June 25, 2020 / 10:24 AM / a month ago

Novozymes buys Irish probiotic maker PrecisionBiotics

COPENHAGEN (Reuters) - Danish enzyme maker Novozymes NZYMB.CO will buy Ireland-based PrecisionBiotics in a $90 million deal, it said on Thursday, its second acquisition of a probiotics company in recent years as it seeks to grow its human health business.

FILE PHOTO: Containers are seen in a laboratory in an enzyme factory of Danish biopharmaceutical company Novozymes in Beijing, China May 24, 2011. REUTERS/David Gray/File Photo

“The presence that we have today in human health is small, and this is why we are coming with an acquisition to get the critical mass, to drive the momentum,” newly appointed chief executive Ester Baiget told Reuters.

Baiget, who took over the helm of Novozymes in February, said the main focus was on growth, both in the top line and profitability. “You will see the combination of both moving forward.”

Novozymes said it would partly finance the 600 million Danish crown ($90.4 million) acquisition through cash and partly through bank facilities. It would not affect dividend payouts or share buy-back plans, it said.

Based in Cork, Ireland, PrecisionBiotics produces live bacteria, known as probiotics, which can improve gut health in animals and humans, as part of a $6 billion market for human probiotic supplements.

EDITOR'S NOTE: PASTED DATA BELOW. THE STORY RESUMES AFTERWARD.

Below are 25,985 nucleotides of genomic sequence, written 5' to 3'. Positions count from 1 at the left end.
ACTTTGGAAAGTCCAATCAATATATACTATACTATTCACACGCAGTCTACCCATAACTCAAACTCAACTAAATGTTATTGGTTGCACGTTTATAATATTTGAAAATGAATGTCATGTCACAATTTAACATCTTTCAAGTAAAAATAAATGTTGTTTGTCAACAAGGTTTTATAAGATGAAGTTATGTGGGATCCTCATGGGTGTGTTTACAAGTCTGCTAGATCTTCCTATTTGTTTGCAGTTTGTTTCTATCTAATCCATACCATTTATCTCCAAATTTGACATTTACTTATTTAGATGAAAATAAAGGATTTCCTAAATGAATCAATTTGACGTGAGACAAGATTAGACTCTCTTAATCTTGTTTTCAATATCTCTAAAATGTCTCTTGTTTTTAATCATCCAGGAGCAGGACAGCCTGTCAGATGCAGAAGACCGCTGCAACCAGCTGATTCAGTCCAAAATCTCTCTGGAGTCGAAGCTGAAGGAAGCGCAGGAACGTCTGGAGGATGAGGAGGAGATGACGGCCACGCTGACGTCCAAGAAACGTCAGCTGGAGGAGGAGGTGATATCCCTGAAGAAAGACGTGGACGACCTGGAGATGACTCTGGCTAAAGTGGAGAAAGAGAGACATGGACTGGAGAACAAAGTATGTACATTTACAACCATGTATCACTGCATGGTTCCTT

In a strategy revamp last year Novozymes said it would focus on new businesses including the development of probiotics to improve humans’ throat and gut health, building on the 2016 acquisition of German microbial research company Organobalance.

The bolt-on acquisition of PrecisionBiotics will be earnings per share accretive by 2022 and will have a minor negative impact on operating margin this year, Novozymes said.

Novozymes’ largest business area is sales of enzymes to detergent makers such as Procter & Gamble and Henkel, but the company also has divisions in food & beverages and bioenergy, such as making enzymes for ethanol production.

Shares in Novozymes were up 0.63% at 1049 GMT on the Copenhagen bluechip index.

($1 = 6.5981 Danish crowns)

Reporting by Nikolaj Skydsgaard; Editing by David Evans and Jan Harvey

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